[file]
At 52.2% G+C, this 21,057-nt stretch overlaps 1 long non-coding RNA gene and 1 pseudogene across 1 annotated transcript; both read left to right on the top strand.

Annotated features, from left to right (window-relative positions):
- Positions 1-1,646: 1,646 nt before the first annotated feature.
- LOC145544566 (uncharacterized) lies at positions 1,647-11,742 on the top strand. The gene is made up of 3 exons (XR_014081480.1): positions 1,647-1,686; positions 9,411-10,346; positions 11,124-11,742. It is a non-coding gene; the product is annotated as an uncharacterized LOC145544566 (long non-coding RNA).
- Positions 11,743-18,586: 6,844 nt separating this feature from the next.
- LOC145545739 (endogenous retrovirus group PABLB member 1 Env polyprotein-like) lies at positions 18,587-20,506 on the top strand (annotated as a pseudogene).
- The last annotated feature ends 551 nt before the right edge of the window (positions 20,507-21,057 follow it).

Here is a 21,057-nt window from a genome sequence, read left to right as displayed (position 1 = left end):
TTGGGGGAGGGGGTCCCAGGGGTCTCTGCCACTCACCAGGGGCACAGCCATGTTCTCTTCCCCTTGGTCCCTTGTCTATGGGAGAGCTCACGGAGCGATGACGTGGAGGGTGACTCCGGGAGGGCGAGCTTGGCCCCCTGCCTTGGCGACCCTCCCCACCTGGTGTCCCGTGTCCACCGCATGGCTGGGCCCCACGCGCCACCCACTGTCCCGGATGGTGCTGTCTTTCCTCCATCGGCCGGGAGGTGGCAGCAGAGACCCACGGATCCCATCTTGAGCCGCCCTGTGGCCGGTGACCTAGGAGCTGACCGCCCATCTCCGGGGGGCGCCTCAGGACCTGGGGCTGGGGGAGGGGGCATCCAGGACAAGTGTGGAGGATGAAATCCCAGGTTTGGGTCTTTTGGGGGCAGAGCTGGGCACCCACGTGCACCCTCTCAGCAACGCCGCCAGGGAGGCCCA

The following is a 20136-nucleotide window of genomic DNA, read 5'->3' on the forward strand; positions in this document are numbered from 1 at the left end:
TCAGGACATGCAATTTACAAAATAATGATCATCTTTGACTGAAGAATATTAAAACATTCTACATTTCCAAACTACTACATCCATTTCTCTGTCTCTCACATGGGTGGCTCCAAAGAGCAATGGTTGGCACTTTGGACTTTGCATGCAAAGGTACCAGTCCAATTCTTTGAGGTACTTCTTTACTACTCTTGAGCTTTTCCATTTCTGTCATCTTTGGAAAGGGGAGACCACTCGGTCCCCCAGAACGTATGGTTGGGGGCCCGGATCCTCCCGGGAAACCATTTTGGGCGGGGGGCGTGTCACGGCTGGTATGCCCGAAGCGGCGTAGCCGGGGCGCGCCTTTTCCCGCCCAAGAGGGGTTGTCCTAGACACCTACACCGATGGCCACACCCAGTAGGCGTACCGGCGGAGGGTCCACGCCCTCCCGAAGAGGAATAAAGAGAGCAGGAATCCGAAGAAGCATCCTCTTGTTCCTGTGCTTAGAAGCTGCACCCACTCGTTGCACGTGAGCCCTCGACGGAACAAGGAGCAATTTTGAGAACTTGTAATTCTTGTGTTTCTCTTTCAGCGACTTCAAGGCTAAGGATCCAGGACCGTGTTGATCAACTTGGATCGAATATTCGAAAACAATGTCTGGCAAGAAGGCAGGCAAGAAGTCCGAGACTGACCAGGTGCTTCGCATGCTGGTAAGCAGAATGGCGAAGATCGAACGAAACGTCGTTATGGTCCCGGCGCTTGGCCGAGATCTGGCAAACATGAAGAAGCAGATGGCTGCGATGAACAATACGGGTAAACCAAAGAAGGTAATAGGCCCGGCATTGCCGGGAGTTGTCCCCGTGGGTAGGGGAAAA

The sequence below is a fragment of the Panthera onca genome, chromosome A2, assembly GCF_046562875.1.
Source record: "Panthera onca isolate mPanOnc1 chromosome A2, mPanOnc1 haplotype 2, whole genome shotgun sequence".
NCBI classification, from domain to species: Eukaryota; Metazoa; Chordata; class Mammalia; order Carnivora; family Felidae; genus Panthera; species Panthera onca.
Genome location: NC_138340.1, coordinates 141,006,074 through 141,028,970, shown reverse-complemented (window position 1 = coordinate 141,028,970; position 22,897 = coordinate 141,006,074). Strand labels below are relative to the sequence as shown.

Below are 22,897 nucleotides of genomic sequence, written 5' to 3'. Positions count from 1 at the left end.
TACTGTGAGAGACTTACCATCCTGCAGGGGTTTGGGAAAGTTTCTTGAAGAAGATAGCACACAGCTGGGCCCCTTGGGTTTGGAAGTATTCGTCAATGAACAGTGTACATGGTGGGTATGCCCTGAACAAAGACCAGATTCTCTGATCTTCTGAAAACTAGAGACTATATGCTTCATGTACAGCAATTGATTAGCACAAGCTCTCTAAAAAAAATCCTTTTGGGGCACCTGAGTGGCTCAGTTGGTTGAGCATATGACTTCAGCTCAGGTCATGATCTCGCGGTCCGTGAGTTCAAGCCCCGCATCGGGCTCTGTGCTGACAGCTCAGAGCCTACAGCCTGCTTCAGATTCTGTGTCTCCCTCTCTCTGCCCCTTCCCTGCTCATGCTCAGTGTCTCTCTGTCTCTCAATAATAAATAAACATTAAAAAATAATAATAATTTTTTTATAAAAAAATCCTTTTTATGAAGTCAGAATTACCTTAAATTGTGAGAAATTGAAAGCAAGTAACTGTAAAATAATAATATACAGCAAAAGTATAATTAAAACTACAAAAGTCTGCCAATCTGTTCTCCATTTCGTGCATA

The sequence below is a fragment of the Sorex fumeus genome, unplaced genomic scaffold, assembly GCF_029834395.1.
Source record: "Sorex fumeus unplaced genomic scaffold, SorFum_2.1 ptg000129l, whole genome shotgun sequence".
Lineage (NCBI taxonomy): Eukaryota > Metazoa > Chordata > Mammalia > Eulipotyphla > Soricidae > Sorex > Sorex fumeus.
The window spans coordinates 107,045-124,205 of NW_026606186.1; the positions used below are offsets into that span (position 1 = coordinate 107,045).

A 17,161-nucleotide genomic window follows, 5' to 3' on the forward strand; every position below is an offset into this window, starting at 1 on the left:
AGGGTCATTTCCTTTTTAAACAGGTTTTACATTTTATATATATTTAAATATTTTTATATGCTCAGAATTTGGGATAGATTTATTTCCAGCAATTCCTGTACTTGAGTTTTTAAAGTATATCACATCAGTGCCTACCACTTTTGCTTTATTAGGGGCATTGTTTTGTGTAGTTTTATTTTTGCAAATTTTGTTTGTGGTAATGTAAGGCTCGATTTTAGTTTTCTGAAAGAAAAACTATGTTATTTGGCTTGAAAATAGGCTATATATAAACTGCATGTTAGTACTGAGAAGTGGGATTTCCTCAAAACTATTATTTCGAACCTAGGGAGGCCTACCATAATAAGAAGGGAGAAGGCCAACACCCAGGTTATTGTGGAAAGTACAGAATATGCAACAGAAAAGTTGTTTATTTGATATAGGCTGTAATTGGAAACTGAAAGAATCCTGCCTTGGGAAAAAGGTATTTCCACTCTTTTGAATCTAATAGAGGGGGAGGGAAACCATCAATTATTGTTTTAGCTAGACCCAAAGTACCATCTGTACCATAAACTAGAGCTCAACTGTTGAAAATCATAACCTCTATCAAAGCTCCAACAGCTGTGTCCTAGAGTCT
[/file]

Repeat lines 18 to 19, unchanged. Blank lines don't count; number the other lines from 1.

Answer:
The sequence below is a fragment of the Sorex fumeus genome, unplaced genomic scaffold, assembly GCF_029834395.1.
Source record: "Sorex fumeus unplaced genomic scaffold, SorFum_2.1 ptg000129l, whole genome shotgun sequence".